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The southern Mediterranean region of Languedoc Roussillon, now part of Occitanie, has become a favourite with many villa holidaymakers in recent years as access has improved and the attractions of wide, long beaches backed by a fascinating mountainous hinterland have become increasingly obvious. The pace of life is slower than the Cote d'Azur and there is nothing like as many people.
This is an area of great variety and contrast stretching from the untamed Camargue where white horses roam wild and pink flamingos feast in the shallow waters to the often snow-capped peaks of the Pyrenees on the Spanish border where eagles ride the thermals. And in between are miles and miles of gorgeous wide, sandy, Mediterranean beaches backed by beautiful hills shaped by dramatic rivers and adorned with vineyards.
Travelling to Languedoc Roussillon is relatively easy with very good motorway access for self-drive holidays. There are direct international flights to Nimes (FNI), Perpignan (PGF), Carcassonne (CCF), Montpellier (MPL) as well as Marseilles (MRS). Airlines flying to Languedoc-Roussillon include low-cost operators Ryanair and Flybe.
Languedoc Roussillon enjoys a warm and sunny climate most of the year. Temperatures are ideal for family holidays from May to September, it can get hot in the main school holiday months of July and August.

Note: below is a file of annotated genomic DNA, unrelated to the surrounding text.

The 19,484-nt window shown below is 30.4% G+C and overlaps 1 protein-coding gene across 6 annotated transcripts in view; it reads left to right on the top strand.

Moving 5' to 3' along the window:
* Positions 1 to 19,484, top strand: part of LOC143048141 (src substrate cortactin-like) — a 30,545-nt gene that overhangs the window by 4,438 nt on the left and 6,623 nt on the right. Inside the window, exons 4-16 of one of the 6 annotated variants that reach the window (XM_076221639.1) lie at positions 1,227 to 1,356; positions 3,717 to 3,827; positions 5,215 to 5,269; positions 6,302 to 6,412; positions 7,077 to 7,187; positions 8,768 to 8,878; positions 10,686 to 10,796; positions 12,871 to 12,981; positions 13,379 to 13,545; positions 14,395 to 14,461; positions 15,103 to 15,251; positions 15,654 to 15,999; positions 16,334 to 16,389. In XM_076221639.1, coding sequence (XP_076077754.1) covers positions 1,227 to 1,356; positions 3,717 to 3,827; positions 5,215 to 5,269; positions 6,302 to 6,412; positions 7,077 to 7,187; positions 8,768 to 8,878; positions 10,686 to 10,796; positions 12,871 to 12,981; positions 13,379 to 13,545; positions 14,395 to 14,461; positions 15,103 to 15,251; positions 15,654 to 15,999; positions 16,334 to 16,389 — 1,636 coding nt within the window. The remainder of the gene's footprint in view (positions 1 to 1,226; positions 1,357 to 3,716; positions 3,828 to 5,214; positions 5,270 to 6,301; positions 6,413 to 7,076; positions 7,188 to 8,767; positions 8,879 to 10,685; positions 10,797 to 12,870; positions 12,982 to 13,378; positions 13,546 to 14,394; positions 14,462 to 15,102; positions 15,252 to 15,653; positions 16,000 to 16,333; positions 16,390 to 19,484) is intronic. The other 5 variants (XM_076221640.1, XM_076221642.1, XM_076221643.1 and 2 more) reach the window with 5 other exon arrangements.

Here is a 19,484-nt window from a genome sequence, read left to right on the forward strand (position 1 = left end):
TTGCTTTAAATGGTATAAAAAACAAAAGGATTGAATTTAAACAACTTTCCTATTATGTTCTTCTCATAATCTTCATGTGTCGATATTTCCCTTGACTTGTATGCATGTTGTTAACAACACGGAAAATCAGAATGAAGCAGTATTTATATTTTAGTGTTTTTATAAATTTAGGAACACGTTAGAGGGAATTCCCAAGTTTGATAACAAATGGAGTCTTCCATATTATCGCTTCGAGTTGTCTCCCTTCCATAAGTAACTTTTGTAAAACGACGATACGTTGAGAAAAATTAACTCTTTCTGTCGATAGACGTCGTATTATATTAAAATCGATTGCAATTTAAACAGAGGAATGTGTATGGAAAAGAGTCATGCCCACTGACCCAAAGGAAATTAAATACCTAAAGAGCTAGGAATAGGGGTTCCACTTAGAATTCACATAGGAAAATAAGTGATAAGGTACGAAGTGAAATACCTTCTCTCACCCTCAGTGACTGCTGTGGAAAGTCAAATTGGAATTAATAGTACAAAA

There are many historic towns and cities which have been shaped and influenced by Romans, Moors and the Spanish, not seen elsewhere in France. Mende, Nimes, Montpellier, Perpignan and Carcassonne are just a few which are well worth visiting. There are also a number of towns of exceptional beauty of which Aigues Mortes and Collioure are prime examples.
The southern Mediterranean weather is generally excellent from early Easter right through to late October, occasionally interrupted by a day or so of strong winds coursing down the Rhone valley.
The food in the Languedoc-Roussillon area is excellent, strong aioli from the Camargue combines with great value wines from the Pays d’Oc and wonderful oysters from Meze and many unique Catalonian dishes. There is lots of fresh seafood and sumptuous steaks.
There is some wonderful walking in the hills and dramatic canoe/kayak descents down rivers such as the Gard, which passes under the astonishing Pont du Gard, a Roman aqueduct of breathtaking proportions. The Mediterranean sea is a playground for water sports of all sorts, particularly sailing, water skiing and windsurfing and what could be more romantic than horse riding through the shallow marshes of the Camargue. It's no wonder Languedoc-Roussillon villas are so popular.